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Eastern Cape High Court orders the appointment of teachers in the Eastern Cape

SECTION27 Statement: 6th August 2012
Eastern Cape High Court Orders the Appointment of Teachers and Non Teaching Staff to all schools in the Eastern Cape:
• States that right to basic education cannot be fulfilled without Non Teaching staff
• Clarifies powers and duties of national government departments when Provinces fail to maintain minimum standards and violate rights
The judgment of the Eastern Cape High Court, handed down on 3rd August 2012, is a groundbreaking vindication of the state’s duties to ensure children have a basic education.
SECTION27 salutes the Centre for Child Law, a number of School Governing Bodies from schools in the Eastern Cape and their legal team, the Legal Resources Centre (LRC), for this important victory for the rights of learners to learn and teachers to teach.
It is regrettable that for the second time in three months a Court has found it necessary to instruct the National and Provincial departments of Basic Education to fulfil their legal duties. It is a sign of what judge Plaskett calls “a crisis of immense and worrying proportions”; a “longstanding failure .. that has endured for over a decade” and “an abject lack of management” that a court has had to place these departments under its supervision and to compel them to stick to timeframes.
All posts must be filled!
In this context, the judgment is a great victory for the right to basic education. Amongst other things:
1. It instructs the DBE to now fill all vacant posts on a permanent basis in its 2012 post-provisioning plan (‘a post-provisioning plan is a plan that Provincial departments are required to draw up every year to allocate teachers to schools in a province based on school needs);
2. It instructs the DBE to pay thousands of temporary educators who have been appointed by SGBs in accordance with this plan – and who have not been paid for months – by 17 August;
3. It instructs the DBE to ensure that rural schools have equal access to teachers with urban schools and that teachers are equitably distributed.
4. It instructs the DBE to publish its 2013 post provisioning plan by 30th September 2012 and to implement it by filling all posts by 31 January 2013.
5. It requires the DBE to “make a report available for inspection at each district office and to the LRC on 3 September 2012, 4 December 2012 and 31 January 2013”.
Non teaching staff are essential!
Further, in a major victory for employment in the Eastern Cape it also forces the DBE from 2013 onwards to make provision for and appointments to non-educator posts which must be filled by 31st January 2013. Judge Plaskett points out that “without proper administration in school, the right of scholars to basic education is threatened.” The judge also points out that this also threatens other fundamental rights that belong to children.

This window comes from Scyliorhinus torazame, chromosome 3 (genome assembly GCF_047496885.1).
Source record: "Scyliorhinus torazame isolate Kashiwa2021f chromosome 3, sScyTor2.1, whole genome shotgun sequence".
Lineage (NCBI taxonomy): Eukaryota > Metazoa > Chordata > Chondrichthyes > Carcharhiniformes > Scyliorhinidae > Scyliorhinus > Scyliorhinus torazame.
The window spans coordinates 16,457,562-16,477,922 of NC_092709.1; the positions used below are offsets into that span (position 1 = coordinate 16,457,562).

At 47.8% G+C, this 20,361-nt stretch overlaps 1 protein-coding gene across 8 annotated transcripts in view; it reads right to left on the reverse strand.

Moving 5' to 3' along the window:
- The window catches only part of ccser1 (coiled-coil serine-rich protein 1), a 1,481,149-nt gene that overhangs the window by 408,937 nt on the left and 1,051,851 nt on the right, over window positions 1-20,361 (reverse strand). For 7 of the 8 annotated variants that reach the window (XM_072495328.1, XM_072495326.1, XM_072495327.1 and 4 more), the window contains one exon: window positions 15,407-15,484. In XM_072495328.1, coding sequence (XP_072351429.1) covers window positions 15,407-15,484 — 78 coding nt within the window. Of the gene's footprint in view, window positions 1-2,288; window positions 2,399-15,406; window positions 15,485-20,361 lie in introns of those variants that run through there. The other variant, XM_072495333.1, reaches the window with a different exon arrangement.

Yet for many years the E Cape government has imposed a moratorium on these appointments, meaning that many schools are denied cleaners, administrators and security staff. This part of the judgment could create tens of thousands of jobs given that there are approximately 5700 schools in the Eastern Cape.
It is very important here to note judge Plaskett’s comment that a moratorium cannot be instituted legally if it places government in breach of its constitutional obligations.
Activists and the media should be aware that this ruling has bearing not only on the Eastern Cape – but on all Provinces.
Where Provinces fail national intervention must take over!
Significantly — at the instigation of the National Association of School Governing Bodies (NASGB), represented by SECTION27 – the Court made an enormously important statement of law in relation to the distribution of powers and duties between the national and provincial education departments.
It pointed out that when the national government finds it necessary to use section 100(1)(b) of the Constitution in order to “maintain essential national standards or meet established minimum standards for the rendering of a service” it “assumes the powers of the provincial administration, and it also assumes its obligations.” The only limitation on this is that it must be “temporarily and in compliance with strict procedures.”
Put simply this means the national department has the power and duty to fire recalcitrant officials, take whatever measures are necessary to maintain services like teachers and textbooks and to take control of budgets. This is something the national Department has refused to do. It is for this reason that 15 months after it took over the province the quality of education has not improved.
Conclusion:
SECTION27 calls on the DBE to move quickly to carry out the Court’s order. We call on teacher unions to work closely with the DBE to do this. We call on civil society and school governing bodies not to relax but to closely monitor implementation and ensure that a court order turns into quality education.
For further information contact Mark Heywood.
See attached for the Court’s judgment
Eastern Cape High Court Judgment DBE